Sunday, 28 September 2008

A Very Good Day

I’m back. It was just a day but a day made a difference.

One of the mistakes I’ve made in life was that I always thought I had to put everything and everybody else before myself in order to be a good mum, housewife, daughter, friend, lover, employee, carer or whichever hat I happened to be wearing at the time. But that’s not so. While we do have certain duties that can’t and shouldn’t be ignored, taking time out to just be ourselves and do whatever we please makes being what we are for others so much easier and more enjoyable. Things become less of a chore. When I wore myself down so much by constantly running round after others and getting emotionally involved in the lives of everybody who felt like drawing me to the point where the stress actually landed me in hospital, I learned that Sharon has to come first. If I don’t look after myself, how can I be of any use to anybody else anyway? I sure as heck wouldn’t be much use buried six foot under the ground.

Anyway, yesterday was good. Very good.

I spent the first part in bed, hooked up to my feeding pump, alternating between an old Peter Robinson book and watching James Martin on the telly. LM came in and sat with me for a while and we chatted about relationships, friends and wotnot.

Once up I filled some rolls while LM fed the pets and we headed for the park. It was a beautiful day and I got a lovely dose of vitamin D while we watched a grandad throwing a stick into a chestnut tree, gathering conkers for his grandsons. It was peaceful and relaxing.

I usually have a bottle of chilled water with me whenever I go out but not so yesterday. When I dived into my canvas shopping bag to find the old Evian bottle (yes, once upon a time I used to buy them regularly), what did I find instead? Frozen sausages. Five plump pork and herb best butcher’s sausages. I’d taken them from the freezer before we left and obviously… well, suffice to say the water bottle was still on the work top at home.

We had bread for the ducks with us too but alas, there were no ducks. Usually, as soon as you bring out the sarnies they surround you but yesterday there was neither a quack to be heard nor a feather to be seen. The ducks had decamped.

After the park, we headed for town. LM wanted to buy a book and although I don’t actually need a new book, taking me into a bookshop is lethal. I mean, is it actually possible to go inside and come out empty handed? I’m sure booksellers cast some magic spell on unsuspecting casual browsers that compels us to buy at least one stack of printed paper bound in an enticing cover. I was good though, I did just buy the one. Well, at that point anyway.

Next LM wanted to go to Superdrug for new make-up. I couldn’t walk that far so suggested I go into a second bookshop to browse while I waited. Do I need to tell you what happened? You know the answer already don’t you? Three books and a four rolls of sellotape later LM found me. But the books were cheap; this was ‘The Works’.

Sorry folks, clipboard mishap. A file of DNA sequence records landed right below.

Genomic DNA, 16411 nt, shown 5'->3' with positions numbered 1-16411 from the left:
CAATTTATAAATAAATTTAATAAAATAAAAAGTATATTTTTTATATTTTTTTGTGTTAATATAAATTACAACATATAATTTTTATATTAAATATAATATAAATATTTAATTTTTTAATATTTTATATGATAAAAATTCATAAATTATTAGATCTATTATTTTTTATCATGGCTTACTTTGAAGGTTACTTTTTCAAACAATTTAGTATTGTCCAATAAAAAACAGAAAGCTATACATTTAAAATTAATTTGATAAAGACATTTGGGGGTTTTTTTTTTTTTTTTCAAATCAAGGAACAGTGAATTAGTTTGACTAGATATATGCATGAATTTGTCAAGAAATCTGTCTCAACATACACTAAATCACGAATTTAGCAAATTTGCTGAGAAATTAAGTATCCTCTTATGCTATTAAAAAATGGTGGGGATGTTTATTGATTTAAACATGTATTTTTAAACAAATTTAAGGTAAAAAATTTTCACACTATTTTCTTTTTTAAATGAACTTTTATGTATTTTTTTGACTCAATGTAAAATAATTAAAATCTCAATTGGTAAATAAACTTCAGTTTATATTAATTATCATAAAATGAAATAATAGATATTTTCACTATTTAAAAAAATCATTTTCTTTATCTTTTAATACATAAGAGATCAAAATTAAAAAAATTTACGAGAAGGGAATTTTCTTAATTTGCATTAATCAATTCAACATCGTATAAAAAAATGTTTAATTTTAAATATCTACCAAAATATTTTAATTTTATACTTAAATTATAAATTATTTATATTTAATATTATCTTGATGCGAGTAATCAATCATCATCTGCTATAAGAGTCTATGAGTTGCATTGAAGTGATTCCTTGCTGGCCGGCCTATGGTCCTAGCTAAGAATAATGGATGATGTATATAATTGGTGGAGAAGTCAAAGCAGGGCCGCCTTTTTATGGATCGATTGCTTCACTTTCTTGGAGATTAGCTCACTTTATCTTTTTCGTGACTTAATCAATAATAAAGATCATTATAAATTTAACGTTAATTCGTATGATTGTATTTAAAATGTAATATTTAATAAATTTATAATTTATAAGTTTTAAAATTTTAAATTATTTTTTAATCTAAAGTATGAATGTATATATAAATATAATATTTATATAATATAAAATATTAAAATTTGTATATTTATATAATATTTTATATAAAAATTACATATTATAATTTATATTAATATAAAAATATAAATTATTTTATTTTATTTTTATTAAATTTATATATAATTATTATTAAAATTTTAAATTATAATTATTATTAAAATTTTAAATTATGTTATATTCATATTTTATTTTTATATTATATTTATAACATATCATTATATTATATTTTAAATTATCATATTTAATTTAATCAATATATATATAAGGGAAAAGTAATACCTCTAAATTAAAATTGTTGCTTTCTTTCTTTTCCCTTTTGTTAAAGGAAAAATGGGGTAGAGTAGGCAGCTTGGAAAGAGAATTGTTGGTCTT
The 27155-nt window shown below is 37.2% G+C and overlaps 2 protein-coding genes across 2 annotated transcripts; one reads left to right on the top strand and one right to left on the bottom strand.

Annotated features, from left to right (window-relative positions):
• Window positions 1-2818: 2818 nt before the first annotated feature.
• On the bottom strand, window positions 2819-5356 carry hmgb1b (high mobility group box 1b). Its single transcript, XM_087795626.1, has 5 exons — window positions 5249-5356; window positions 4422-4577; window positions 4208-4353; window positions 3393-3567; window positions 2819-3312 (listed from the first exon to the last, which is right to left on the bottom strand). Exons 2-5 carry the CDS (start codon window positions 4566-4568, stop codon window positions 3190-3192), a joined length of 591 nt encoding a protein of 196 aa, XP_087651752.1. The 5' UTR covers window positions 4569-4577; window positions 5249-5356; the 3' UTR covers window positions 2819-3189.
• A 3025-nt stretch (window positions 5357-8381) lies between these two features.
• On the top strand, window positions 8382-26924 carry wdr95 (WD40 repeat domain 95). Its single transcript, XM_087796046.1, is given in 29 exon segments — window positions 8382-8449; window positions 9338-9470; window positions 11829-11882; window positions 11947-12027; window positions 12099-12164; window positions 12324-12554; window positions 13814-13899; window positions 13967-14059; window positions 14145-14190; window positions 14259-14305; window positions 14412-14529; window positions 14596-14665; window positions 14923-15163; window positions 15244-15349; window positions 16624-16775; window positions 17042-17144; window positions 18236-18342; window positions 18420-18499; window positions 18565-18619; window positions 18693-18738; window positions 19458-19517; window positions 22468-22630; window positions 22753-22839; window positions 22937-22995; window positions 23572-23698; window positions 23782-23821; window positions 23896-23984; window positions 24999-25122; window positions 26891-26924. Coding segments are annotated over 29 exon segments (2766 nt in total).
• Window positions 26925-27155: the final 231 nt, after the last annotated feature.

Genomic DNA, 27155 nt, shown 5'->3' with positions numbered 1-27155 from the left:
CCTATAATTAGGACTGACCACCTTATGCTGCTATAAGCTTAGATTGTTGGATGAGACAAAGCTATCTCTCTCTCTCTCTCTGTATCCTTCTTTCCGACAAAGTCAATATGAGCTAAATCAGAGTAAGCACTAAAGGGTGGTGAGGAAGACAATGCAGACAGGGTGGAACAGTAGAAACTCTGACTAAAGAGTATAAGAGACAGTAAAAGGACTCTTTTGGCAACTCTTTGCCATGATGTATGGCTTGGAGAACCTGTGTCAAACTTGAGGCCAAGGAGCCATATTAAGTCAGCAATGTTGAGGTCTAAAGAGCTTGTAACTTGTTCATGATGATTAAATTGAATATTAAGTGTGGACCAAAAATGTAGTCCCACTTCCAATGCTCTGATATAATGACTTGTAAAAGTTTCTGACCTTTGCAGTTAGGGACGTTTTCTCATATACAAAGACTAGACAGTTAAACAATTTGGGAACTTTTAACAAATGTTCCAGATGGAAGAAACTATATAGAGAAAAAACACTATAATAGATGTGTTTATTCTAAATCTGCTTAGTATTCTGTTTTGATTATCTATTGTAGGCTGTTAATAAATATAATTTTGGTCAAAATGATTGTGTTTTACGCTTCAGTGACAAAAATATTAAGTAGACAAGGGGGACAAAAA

I know shops like this aren’t good news for authors and while I do buy some books new and at full-price (the first one I bought was - honest), I can’t afford to buy them all like that and given the choice between everything at full price, the library and cheap, I have to go with the latter two at times. Well, most of the time actually. I could just stick to the library, and generally do these days, but it’s that being in an actual book shop syndrome thingy…. I just can’t resist opening my purse. Still, all four books cost me £14.96 so that wasn’t too bad. And one’s really useful - it’s all about bi-carb - what it is and it’s gazillion uses. The full-price book is Stuart Machonie’s ‘Pies & Prejudice’ and sounds both interesting and a good laugh. The third is an ‘unusual facts’ type book and as I love useless information it's right up my alley, and the fourth… well that’s a secret cos it’s a Christmas present and the recipient may well be reading this. You just never know who's lurking out there, do you?

Anyway, I was eventually scurfed out of the book shop and off we toddled, back to the car and headed for Morrison’s. I’d seen a three-tier steamer there on Friday for £9.98 and had decided to buy one. Ok, so that was another tenner that could have gone into the kitchen fund but I figured a steamer would give us healthier veg (well, it’d give LM healthier veg - I could eat pig swill and it’d make not a blind bit of difference to me but the veg will be tastier, I‘m sure) and would save money in the long run because I’d only need to use one gas ring for the spuds and veg instead of the usual two or three. I shall be trying it out today when those well-travelled sausages finally get eaten along with mash, carrots & cabbage. They were thawed but still cold by the time we got home.